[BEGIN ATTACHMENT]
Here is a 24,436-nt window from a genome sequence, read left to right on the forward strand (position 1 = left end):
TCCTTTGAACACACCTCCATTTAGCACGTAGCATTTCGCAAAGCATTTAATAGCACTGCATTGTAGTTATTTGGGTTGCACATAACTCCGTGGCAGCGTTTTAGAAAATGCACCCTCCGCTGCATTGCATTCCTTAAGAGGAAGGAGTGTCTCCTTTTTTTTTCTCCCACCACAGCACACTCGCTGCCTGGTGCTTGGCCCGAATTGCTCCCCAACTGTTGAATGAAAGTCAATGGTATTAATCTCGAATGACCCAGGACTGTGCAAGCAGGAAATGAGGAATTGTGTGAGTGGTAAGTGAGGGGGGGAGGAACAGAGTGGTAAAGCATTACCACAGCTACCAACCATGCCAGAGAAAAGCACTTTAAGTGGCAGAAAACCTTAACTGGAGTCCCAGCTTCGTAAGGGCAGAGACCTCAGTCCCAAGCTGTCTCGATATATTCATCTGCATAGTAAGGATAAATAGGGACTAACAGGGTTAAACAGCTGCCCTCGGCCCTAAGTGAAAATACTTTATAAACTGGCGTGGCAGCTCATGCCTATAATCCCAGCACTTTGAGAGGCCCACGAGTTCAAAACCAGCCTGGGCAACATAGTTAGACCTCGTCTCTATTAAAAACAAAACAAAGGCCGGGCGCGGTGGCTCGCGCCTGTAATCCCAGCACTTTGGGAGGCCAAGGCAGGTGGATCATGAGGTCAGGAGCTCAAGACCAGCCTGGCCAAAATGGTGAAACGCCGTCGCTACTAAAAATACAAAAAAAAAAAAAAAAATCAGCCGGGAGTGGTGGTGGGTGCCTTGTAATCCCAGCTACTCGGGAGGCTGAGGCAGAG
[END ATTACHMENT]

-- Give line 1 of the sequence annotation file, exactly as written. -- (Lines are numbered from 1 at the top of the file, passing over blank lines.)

Here is a 24,436-nt window from a genome sequence, read left to right on the forward strand (position 1 = left end):